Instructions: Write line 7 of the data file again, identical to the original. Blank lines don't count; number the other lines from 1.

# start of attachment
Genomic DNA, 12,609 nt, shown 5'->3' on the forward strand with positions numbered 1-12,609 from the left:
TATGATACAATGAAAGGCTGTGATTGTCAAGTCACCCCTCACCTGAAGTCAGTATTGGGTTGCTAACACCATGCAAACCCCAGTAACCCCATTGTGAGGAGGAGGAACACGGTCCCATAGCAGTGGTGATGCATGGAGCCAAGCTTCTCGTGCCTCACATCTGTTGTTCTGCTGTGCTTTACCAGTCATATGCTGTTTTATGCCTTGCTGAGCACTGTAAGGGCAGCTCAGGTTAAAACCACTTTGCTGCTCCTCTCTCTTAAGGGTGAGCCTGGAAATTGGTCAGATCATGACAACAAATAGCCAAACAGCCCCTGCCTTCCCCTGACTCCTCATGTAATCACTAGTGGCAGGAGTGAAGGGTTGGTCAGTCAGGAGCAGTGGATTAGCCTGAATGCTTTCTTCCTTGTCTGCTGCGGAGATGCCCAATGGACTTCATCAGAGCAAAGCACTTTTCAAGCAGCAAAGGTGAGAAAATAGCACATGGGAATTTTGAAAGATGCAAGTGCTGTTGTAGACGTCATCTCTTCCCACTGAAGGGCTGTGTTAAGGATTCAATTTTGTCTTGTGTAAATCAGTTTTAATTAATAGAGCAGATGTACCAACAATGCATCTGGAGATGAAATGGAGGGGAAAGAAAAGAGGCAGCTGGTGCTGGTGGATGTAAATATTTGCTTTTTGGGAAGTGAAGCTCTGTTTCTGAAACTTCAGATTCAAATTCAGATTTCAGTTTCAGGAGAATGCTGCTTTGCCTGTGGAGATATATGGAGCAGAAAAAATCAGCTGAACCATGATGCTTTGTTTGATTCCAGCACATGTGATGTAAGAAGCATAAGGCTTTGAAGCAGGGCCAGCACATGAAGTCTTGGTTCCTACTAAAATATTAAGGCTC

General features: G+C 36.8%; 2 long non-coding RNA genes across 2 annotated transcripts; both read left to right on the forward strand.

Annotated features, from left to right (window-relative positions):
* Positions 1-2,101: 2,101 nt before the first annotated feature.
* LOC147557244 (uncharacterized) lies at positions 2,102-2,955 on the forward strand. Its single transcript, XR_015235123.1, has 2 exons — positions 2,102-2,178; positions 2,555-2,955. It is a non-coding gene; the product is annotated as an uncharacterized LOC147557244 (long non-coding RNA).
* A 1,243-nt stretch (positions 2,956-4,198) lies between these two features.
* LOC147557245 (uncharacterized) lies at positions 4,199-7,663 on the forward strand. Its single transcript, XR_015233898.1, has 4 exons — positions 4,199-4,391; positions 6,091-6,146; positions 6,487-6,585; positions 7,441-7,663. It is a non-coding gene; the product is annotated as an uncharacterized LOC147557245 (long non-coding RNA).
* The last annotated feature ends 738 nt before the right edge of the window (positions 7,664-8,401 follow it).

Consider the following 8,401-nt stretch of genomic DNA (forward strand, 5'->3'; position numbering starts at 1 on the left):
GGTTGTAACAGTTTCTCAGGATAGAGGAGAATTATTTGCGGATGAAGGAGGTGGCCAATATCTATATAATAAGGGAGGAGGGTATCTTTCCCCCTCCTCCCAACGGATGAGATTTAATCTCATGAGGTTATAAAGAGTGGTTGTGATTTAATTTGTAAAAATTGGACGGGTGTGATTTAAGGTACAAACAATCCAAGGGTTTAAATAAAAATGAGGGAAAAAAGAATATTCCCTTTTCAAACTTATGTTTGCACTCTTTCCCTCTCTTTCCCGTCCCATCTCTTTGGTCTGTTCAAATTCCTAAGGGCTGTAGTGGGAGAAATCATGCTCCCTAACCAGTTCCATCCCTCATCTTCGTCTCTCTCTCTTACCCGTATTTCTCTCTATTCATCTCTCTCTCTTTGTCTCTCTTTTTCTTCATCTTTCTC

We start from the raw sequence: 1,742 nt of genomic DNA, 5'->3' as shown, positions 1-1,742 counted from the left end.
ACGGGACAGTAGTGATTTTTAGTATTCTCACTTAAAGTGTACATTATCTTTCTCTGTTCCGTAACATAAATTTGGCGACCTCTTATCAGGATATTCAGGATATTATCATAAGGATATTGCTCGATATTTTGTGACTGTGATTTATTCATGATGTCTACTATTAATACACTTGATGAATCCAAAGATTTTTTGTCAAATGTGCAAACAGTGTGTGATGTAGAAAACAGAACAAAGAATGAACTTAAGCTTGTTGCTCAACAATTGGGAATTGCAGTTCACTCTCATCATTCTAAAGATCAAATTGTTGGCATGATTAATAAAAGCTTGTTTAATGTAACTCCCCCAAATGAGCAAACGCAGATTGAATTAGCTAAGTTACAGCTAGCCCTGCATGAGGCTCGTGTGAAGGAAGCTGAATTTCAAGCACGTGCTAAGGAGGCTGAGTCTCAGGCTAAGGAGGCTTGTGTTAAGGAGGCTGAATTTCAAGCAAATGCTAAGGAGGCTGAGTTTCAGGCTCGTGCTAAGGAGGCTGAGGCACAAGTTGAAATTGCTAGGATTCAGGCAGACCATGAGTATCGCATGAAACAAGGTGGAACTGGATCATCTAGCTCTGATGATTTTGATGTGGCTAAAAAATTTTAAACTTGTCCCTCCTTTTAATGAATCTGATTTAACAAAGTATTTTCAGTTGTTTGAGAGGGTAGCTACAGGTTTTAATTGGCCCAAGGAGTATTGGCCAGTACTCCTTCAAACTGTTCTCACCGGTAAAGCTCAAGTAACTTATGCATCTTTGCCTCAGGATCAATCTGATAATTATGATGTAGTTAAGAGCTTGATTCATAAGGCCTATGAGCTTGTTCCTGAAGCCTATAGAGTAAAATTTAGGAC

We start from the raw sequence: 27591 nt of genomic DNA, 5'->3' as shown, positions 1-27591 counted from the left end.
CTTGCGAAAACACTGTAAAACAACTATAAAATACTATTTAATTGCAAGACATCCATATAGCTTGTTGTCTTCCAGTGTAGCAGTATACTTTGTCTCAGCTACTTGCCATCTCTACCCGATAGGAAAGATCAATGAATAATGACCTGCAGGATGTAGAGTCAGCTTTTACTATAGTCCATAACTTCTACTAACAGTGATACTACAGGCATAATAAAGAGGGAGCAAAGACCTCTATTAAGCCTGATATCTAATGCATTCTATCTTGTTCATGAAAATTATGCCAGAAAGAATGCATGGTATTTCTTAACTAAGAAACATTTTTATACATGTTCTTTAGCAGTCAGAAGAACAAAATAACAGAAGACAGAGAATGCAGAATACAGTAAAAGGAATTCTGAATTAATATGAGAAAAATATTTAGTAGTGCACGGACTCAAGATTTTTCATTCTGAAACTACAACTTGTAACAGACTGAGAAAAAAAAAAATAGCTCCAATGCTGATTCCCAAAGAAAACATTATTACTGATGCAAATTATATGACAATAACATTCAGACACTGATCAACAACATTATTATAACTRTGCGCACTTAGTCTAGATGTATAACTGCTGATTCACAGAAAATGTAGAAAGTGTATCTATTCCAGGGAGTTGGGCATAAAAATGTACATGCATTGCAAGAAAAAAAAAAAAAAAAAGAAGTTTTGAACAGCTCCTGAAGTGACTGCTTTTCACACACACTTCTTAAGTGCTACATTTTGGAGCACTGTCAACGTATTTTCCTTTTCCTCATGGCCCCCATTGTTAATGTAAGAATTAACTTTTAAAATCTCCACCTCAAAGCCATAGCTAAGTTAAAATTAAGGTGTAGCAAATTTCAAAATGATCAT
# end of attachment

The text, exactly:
* A 1,243-nt stretch (positions 2,956-4,198) lies between these two features.